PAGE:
Think like an economist by analyzing economic data and policies
Expand your knowledge of economic issues around the world
The UCLA Economics Precollege Summer Institute is a three-week-long program designed to expand your knowledge of critical economic issues affecting the United States and the world. Explore career options while earning college credit and studying at one of the top-ranked economics departments in the world.
Students in this program will learn about issues of economic policy and principles of economic analysis while simultaneously building their data analysis skills and strengthening their ability to think like an economist. Students will complete the program with the necessary foundation to apply these methodologies to understand society’s most pertinent issues.
Fees and Payment Info
The program fee includes the unit fees for the UCLA coursework offered as part of the program and thus varies by UC student status. In addition to the program fee, students are assessed other campus and administrative fees during the summer. This is a summary of fees that commonly apply to the selected student type.
Actual tuition and fees are subject to change by the University of California. Visit the fees, payment, and financial aid section for important disclaimer, as well as more details on fees, payment instructions, and information on delinquency, refunds, and financial aid.
Virtual Program Fees:
In addition to the program fee, students are assessed other campus and administrative fees during the summer.
High School Student: $1,800
Incoming UCLA Student: $1,476
Incoming UC Student: $1,476
Meet your instructors
Dr. Randall R. RojasAdjunct Associate Professor, Instructor Economics Summer Institute (In-Person)
Dr. Randall R. Rojas is an Adjunct Associate Professor of Economics at UCLA. His research interests entail a highly interdisciplinary endeavor that transcends disciplinary barriers. His work in Economics is predominantly in the field of econophysics and financial engineering where he applies principles from physics, statistics, and psychology to the study of financial markets. He is also an active researcher in the field of Cognitive Science where he applies Bayesian methodologies to the modeling of knowledge acquisition by humans (human causal learning).
Dr. Rojas’s current work in Astrophysics (mainly astrostatistics) focuses on developing novel statistical analyses of the large-scale structure (LSS) of the universe to better understand its rich complexity and history. He is also highly committed to his teaching responsibilities and was awarded the ‘My Last Lecture Award’ by UCLA’s Alumni Scholars Club in 2015.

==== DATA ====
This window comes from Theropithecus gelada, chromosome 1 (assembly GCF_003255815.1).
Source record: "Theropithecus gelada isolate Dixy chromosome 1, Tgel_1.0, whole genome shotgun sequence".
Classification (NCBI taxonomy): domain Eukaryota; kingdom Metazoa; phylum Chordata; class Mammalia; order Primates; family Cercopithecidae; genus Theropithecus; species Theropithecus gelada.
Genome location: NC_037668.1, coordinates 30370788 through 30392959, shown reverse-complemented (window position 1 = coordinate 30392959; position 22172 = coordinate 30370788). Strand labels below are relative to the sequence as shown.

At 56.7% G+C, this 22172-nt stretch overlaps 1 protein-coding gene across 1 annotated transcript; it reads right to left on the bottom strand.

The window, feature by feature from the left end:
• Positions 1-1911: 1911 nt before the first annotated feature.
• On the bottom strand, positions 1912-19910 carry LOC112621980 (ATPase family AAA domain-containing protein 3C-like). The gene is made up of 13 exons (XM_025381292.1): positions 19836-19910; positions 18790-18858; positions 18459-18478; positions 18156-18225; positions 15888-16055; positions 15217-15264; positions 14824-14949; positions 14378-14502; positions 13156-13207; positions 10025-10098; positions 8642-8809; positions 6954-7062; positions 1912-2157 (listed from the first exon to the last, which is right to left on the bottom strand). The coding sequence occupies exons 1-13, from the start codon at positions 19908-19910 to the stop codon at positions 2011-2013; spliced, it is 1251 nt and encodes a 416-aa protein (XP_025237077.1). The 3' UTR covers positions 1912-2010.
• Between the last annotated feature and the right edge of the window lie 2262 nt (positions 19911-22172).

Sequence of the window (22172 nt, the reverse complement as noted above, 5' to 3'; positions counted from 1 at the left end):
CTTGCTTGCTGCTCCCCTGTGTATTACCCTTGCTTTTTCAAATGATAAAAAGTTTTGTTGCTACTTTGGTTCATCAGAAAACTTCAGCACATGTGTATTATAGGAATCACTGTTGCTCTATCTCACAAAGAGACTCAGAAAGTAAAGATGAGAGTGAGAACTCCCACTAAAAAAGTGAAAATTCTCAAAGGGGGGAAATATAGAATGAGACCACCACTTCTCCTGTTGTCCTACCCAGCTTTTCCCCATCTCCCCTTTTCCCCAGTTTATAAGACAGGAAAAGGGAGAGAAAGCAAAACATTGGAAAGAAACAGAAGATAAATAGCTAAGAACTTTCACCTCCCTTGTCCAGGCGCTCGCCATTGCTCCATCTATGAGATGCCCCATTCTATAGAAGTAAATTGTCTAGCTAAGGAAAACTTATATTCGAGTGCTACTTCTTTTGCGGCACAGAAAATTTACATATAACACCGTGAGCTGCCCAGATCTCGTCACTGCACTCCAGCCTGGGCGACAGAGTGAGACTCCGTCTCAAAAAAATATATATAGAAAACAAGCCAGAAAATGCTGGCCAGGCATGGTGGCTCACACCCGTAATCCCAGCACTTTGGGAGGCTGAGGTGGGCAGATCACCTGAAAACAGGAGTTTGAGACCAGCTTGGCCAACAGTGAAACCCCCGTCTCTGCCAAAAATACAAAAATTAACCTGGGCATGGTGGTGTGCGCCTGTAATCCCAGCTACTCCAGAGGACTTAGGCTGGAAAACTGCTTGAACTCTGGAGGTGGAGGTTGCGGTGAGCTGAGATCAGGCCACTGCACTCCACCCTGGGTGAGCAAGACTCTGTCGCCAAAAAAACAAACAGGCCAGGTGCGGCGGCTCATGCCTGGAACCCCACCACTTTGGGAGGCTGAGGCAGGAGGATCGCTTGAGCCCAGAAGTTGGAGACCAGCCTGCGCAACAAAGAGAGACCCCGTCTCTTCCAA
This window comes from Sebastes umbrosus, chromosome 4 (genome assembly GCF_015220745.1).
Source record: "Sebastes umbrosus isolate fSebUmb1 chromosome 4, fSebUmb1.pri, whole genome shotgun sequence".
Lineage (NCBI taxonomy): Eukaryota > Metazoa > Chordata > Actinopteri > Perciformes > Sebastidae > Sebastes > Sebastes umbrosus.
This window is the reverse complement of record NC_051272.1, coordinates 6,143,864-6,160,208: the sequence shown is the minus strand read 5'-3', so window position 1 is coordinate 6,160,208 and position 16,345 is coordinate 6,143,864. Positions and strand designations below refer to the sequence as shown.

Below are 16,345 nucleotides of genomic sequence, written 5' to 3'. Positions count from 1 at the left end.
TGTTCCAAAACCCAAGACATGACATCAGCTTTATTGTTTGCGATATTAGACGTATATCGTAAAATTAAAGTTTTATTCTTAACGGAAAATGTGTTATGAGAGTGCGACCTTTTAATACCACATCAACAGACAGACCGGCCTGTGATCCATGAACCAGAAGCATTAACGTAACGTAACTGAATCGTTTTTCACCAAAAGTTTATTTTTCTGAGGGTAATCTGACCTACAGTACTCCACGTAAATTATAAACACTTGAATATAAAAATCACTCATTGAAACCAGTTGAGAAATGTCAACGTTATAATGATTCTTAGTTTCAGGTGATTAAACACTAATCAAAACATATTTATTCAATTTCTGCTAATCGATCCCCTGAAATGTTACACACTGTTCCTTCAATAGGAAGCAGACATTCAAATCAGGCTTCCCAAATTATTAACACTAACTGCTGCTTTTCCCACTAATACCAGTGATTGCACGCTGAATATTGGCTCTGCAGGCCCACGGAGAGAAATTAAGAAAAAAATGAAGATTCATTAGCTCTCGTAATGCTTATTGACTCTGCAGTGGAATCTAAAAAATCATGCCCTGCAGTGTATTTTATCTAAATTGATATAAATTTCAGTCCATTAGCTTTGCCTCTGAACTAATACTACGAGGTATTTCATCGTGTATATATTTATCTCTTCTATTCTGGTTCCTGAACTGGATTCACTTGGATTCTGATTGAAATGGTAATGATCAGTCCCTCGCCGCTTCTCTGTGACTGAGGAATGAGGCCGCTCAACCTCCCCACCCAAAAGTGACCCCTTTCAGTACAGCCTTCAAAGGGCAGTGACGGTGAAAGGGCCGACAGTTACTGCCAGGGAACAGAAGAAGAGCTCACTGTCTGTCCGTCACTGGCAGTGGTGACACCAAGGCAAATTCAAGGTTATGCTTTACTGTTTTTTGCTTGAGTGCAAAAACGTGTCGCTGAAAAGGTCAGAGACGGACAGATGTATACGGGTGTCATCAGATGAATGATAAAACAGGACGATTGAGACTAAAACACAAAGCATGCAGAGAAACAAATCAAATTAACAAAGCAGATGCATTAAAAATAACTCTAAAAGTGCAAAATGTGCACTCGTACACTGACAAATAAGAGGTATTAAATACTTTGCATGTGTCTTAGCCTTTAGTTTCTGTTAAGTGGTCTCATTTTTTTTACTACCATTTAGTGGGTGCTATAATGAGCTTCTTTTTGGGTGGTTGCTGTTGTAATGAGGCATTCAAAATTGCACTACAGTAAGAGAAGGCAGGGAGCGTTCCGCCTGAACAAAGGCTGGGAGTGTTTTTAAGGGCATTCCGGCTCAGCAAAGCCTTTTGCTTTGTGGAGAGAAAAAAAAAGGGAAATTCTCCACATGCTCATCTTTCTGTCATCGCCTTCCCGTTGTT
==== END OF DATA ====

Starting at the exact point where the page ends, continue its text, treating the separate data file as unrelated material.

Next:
Lee E. OhanianDistinguished Professor of Economics, Instructor Economics Summer Institute (Virtual)
Lee E. Ohanian is Professor of Economics, and Director of the Ettinger Family Program in Macroeconomic Research at UCLA, where he has taught since 199. He is an advisor to the Federal Reserve Bank of Minneapolis, and previously has advised other Federal Reserve Banks, Foreign Central Banks, and the National Science Foundation. He has been an economic advisor to state and national political campaigns. His research, which recently has been discussed in the New York Times, Wall Street Journal, Washington Post, and other media sources, focuses on economic crises, and as been published widely in a number of peer-reviewed journals. He is a frequent columnist for the Wall Street Journal, Forbes, Newsweek, and CBS Moneyline. He currently serves on the editorial boards of 3 journals. He previously served on the faculties of the Universities of Minnesota and Pennsylvania. He is co-director of the research initiative “Macroeconomics across Time and Space” at the National Bureau of Economic Research.
Patrick MolligoInstructor – Economics Summer Institute (Virtual)
Patrick Molligo is a PhD candidate in the Department of Economics at UCLA. His research focuses on labor economics and economic history with an emphasis on vocational education in the United States. At UCLA he has taught classes on probability and statistics, econometrics, and data analysis, for which he received the departmental award for teaching excellence in 2022. Patrick received his bachelor’s degree from Cornell University before moving to Berlin, Germany for several years. Prior to graduate school, Patrick was a senior research assistant at the Federal Reserve Board of Governors in Washington, D.C. where he supported numerous monetary policy briefings.